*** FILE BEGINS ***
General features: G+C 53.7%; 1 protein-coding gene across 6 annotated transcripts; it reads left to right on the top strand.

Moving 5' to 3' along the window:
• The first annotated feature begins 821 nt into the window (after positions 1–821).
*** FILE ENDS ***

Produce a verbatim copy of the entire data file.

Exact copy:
General features: G+C 53.7%; 1 protein-coding gene across 6 annotated transcripts; it reads left to right on the top strand.

Moving 5' to 3' along the window:
• The first annotated feature begins 821 nt into the window (after positions 1–821).